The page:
Today’s Irish Times carries an extensive essay by John McHale on the Irish banks: you can read it here.
The Economist website is currently featuring a debate among a number of well-known economists on the future of the euro – you can find it here.
Directed by Conall Morrison.
The Peacock Theatre
16 June-3 July
Previews 9-15 June
OUTSIDERS is a characteristically vivid, humorous and uncompromising account of what is going on in Ireland. In a unique theatre piece, McWilliams offers a narrative of the recent collusion between the insiders of the Irish political system and the financial sector.
McWilliams believes Ireland’s political and social divide is not so much about rich and poor, young and old, urban and rural, but about Insiders and Outsiders. The Insiders – found in every village, town and city – are those with a stake in our country who believe that today’s status quo must be preserved at all costs. The Outsiders – who might live next door – are those who realise that the status quo is part of the problem.
In Ireland every time there is a crisis, the Insiders get stronger, not weaker. Far from losing power and paying for the chaos they caused, they tighten their grip on the country. In contrast, the Outsiders are excluded and left to fend for themselves. That is what happened in the 1950s and the 1980s and it is happening again now. But there is an alternative. OUTSIDERS is about the alternative.
While the others cheered the boom, only one economist accurately predicted the collapse and mess we find ourselves in. He told you the truth then; he’s telling you the truth now.
Tickets: €14 – €22; 8pm, Saturday matinee 2.30pm
For more information please call the Abbey Box Office 01 87 87 2222
The financial regulator has released the latest summary data on mortgage arrears here. The data show a 13% increase in accounts more than 90 days in arrears. In total, 4.1 percent of mortgages are in arrears over 90 days, with 2.8 percent of these being over 180 days.
Balances on past due mortgages are higher on average than those not past due: The average balance for mortgages not past due is about 147,600 while the average balance for mortgages in arrears is 188,800. This means that past due mortgages account for 5.2 percent of the total balance of mortgages outstanding. Those mortgages past due over 180 days already have approximately 10 percent of the balance in arrears.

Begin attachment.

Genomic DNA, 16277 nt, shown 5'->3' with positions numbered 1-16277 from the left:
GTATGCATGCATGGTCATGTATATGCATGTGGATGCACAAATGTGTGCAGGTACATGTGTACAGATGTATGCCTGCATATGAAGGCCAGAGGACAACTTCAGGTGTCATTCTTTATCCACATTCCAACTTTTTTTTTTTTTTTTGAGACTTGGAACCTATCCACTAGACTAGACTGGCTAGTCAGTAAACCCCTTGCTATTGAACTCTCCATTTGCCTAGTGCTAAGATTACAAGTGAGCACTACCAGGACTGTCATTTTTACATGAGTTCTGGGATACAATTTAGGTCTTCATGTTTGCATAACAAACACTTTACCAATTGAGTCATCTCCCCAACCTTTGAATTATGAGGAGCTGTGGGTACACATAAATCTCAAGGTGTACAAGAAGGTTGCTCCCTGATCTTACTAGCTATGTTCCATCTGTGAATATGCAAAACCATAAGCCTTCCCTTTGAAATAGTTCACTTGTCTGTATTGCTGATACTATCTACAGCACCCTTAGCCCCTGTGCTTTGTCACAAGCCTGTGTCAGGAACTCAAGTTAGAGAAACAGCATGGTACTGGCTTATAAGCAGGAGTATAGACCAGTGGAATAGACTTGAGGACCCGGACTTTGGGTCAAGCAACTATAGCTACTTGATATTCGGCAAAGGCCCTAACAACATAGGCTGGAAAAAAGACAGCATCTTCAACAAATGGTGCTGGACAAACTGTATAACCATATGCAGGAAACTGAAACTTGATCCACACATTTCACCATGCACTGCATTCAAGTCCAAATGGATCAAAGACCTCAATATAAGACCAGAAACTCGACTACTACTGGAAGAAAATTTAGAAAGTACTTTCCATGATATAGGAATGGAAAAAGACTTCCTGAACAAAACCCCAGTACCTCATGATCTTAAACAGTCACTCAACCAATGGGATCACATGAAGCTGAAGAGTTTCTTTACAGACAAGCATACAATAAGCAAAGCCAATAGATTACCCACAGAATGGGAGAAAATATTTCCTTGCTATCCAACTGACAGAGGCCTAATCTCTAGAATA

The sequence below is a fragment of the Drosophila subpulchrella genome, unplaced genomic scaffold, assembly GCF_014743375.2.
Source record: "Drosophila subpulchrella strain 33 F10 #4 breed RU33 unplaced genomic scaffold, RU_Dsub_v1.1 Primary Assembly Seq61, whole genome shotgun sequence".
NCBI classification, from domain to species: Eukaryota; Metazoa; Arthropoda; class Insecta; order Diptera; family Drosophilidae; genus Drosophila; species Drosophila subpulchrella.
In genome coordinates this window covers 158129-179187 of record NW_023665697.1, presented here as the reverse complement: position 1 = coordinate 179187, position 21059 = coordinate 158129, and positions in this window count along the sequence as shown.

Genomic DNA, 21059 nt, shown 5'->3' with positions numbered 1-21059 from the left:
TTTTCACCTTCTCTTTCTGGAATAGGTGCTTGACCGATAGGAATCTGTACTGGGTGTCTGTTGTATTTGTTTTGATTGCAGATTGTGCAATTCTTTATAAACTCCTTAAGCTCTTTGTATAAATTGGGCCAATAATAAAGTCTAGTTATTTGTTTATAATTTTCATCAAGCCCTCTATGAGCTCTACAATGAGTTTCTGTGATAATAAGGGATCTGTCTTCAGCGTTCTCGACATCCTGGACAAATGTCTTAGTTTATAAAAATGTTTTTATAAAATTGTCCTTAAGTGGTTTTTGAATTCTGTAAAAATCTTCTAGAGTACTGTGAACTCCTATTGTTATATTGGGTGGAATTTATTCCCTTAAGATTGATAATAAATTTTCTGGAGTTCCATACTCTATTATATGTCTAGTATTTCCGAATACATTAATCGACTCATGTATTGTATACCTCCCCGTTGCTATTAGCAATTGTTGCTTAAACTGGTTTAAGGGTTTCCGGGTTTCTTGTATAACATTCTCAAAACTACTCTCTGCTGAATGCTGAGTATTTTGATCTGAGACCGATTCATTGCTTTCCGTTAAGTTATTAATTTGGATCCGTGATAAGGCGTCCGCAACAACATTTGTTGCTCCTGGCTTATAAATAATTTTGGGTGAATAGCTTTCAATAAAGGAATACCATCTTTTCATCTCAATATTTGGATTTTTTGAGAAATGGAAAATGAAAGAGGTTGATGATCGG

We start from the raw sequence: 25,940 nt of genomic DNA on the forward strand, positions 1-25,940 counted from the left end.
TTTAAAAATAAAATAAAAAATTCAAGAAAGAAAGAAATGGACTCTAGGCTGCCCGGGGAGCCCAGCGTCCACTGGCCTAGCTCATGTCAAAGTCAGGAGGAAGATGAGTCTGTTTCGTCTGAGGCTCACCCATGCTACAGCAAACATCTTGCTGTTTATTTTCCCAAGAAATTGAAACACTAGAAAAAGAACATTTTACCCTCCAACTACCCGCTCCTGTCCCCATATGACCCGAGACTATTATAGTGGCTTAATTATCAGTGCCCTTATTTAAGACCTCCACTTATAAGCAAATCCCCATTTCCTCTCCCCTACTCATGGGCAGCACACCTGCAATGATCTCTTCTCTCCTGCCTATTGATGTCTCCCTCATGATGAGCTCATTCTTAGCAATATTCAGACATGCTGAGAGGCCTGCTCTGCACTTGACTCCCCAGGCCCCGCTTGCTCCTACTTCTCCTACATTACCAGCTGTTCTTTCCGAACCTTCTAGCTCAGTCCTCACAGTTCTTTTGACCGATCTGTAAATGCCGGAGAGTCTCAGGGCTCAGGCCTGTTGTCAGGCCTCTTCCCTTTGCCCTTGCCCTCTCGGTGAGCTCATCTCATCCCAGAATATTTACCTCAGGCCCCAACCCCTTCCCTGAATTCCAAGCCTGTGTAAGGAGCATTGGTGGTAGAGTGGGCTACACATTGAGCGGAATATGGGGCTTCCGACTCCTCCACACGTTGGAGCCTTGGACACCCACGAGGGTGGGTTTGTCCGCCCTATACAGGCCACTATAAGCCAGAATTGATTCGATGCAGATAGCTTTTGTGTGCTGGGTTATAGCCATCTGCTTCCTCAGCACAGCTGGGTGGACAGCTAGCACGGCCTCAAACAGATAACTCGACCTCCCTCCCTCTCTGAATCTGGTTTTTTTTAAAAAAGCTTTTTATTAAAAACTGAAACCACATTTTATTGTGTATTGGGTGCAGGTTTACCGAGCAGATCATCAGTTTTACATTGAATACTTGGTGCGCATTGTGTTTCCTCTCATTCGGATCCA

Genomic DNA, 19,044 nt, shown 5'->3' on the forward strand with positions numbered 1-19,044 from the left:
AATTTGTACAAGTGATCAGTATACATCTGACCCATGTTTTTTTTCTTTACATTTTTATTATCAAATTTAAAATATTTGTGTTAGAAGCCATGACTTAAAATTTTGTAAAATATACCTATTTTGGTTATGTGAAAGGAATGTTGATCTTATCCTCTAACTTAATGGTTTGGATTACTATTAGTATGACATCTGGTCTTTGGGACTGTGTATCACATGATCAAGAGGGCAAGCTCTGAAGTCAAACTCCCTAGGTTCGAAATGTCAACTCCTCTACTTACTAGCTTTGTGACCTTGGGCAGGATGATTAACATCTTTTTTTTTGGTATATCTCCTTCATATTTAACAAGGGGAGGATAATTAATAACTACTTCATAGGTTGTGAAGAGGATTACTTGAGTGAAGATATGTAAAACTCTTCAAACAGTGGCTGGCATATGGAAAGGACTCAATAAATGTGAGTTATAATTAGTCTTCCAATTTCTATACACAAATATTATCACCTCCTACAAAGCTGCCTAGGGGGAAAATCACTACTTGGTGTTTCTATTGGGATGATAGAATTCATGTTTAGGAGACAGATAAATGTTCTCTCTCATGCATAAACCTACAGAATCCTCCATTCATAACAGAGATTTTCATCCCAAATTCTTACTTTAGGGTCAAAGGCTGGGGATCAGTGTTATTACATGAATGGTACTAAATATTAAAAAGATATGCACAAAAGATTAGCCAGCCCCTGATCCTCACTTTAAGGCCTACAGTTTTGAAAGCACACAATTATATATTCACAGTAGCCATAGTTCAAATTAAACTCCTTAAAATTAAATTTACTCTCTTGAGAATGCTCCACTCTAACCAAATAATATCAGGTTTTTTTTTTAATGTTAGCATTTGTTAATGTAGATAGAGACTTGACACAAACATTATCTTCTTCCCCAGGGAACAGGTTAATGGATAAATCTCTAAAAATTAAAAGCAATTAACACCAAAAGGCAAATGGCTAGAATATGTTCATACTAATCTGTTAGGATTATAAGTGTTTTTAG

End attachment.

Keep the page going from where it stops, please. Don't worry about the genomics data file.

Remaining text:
These calculations do not include people who are not in arrears because they have come to an agreement with their bank on a different repayment schedule.
These figures suggest to me that the Central Bank Prudential Capital Assessment Review’s “stress scenario” assumption of 5 percent looks more and more like a reasonable baseline. This is also the number the Morgan Kelly mentioned in his recent article as a conservative estimate.
How could this number come about? For instance, if the mortgages that need to be foreclosed on or restructured end up accounting for 10 percent of the total balance and the loss given default is 50 percent, then this would imply a five percent loss on the mortgage book. One could imagine more stressful scenarios than this.
An Taoiseach has said the following in relation to Morgan Kelly’s article:
“Really implicit in some of the argumentation is the idea that it would be better for Ireland to default. But we simply don’t accept that at all and I think all of the implications from other countries where that happens greatly undermines, not just in terms of financial credibility but also the ability to retain confidence at home,” he added.
Let’s compare this with the following passage from Morgan’s article:
We need to explain that the Irish State has always honoured its debts in the past, and will continue to do so. However, the State is a distinct entity from its banks and, having learned the extent of the banks’ recklessness, we now have no choice but to allow the bank guarantee to lapse and to share the banks’ losses with their bondholders. It must be remembered that when these bonds were issued they had no government guarantee, and the institutions that bought them did so in full knowledge that they could default, and charged an appropriate rate of interest to compensate themselves for this risk.
So here’s a question. When Mr. Cowen says “Ireland”, does he mean “Irish banks”? If so, it would be nice if he was clearer about this matter in the future.